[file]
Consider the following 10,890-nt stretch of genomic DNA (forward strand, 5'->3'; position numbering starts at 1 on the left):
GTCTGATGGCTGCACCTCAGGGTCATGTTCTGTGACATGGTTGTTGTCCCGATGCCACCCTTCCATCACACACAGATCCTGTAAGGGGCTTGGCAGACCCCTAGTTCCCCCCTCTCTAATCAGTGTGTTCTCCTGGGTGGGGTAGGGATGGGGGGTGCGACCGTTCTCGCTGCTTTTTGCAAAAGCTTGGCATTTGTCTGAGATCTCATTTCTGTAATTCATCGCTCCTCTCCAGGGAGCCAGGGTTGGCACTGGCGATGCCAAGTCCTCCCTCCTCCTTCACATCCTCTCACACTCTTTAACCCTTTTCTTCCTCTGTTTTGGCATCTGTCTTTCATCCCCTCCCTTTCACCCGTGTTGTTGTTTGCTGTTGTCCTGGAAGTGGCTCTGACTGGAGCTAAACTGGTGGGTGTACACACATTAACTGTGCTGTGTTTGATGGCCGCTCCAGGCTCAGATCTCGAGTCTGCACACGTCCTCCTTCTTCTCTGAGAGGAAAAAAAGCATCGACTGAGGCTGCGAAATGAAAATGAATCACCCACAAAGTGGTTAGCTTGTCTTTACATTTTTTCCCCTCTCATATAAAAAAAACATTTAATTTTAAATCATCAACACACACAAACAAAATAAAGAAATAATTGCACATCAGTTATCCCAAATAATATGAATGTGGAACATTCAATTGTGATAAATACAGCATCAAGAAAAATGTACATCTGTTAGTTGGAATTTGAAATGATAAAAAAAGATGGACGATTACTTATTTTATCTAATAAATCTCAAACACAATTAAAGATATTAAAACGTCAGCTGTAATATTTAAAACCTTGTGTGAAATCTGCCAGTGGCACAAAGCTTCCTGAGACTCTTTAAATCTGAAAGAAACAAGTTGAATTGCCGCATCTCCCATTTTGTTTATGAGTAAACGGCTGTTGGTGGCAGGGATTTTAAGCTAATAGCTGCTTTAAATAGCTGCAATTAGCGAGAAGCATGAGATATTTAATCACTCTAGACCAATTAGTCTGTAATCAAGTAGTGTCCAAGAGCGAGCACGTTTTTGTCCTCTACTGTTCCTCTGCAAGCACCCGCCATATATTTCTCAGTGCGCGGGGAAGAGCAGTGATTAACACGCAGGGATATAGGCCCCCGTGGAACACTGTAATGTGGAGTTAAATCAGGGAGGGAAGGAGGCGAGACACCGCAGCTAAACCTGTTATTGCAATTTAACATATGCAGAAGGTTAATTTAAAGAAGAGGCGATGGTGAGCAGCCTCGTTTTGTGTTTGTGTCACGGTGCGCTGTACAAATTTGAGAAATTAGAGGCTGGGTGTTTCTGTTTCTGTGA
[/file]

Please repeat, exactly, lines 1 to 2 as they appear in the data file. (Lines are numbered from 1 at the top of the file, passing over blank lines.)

Consider the following 10,890-nt stretch of genomic DNA (forward strand, 5'->3'; position numbering starts at 1 on the left):
GTCTGATGGCTGCACCTCAGGGTCATGTTCTGTGACATGGTTGTTGTCCCGATGCCACCCTTCCATCACACACAGATCCTGTAAGGGGCTTGGCAGACCCCTAGTTCCCCCCTCTCTAATCAGTGTGTTCTCCTGGGTGGGGTAGGGATGGGGGGTGCGACCGTTCTCGCTGCTTTTTGCAAAAGCTTGGCATTTGTCTGAGATCTCATTTCTGTAATTCATCGCTCCTCTCCAGGGAGCCAGGGTTGGCACTGGCGATGCCAAGTCCTCCCTCCTCCTTCACATCCTCTCACACTCTTTAACCCTTTTCTTCCTCTGTTTTGGCATCTGTCTTTCATCCCCTCCCTTTCACCCGTGTTGTTGTTTGCTGTTGTCCTGGAAGTGGCTCTGACTGGAGCTAAACTGGTGGGTGTACACACATTAACTGTGCTGTGTTTGATGGCCGCTCCAGGCTCAGATCTCGAGTCTGCACACGTCCTCCTTCTTCTCTGAGAGGAAAAAAAGCATCGACTGAGGCTGCGAAATGAAAATGAATCACCCACAAAGTGGTTAGCTTGTCTTTACATTTTTTCCCCTCTCATATAAAAAAAACATTTAATTTTAAATCATCAACACACACAAACAAAATAAAGAAATAATTGCACATCAGTTATCCCAAATAATATGAATGTGGAACATTCAATTGTGATAAATACAGCATCAAGAAAAATGTACATCTGTTAGTTGGAATTTGAAATGATAAAAAAAGATGGACGATTACTTATTTTATCTAATAAATCTCAAACACAATTAAAGATATTAAAACGTCAGCTGTAATATTTAAAACCTTGTGTGAAATCTGCCAGTGGCACAAAGCTTCCTGAGACTCTTTAAATCTGAAAGAAACAAGTTGAATTGCCGCATCTCCCATTTTGTTTATGAGTAAACGGCTGTTGGTGGCAGGGATTTTAAGCTAATAGCTGCTTTAAATAGCTGCAATTAGCGAGAAGCATGAGATATTTAATCACTCTAGACCAATTAGTCTGTAATCAAGTAGTGTCCAAGAGCGAGCACGTTTTTGTCCTCTACTGTTCCTCTGCAAGCACCCGCCATATATTTCTCAGTGCGCGGGGAAGAGCAGTGATTAACACGCAGGGATATAGGCCCCCGTGGAACACTGTAATGTGGAGTTAAATCAGGGAGGGAAGGAGGCGAGACACCGCAGCTAAACCTGTTATTGCAATTTAACATATGCAGAAGGTTAATTTAAAGAAGAGGCGATGGTGAGCAGCCTCGTTTTGTGTTTGTGTCACGGTGCGCTGTACAAATTTGAGAAATTAGAGGCTGGGTGTTTCTGTTTCTGTGA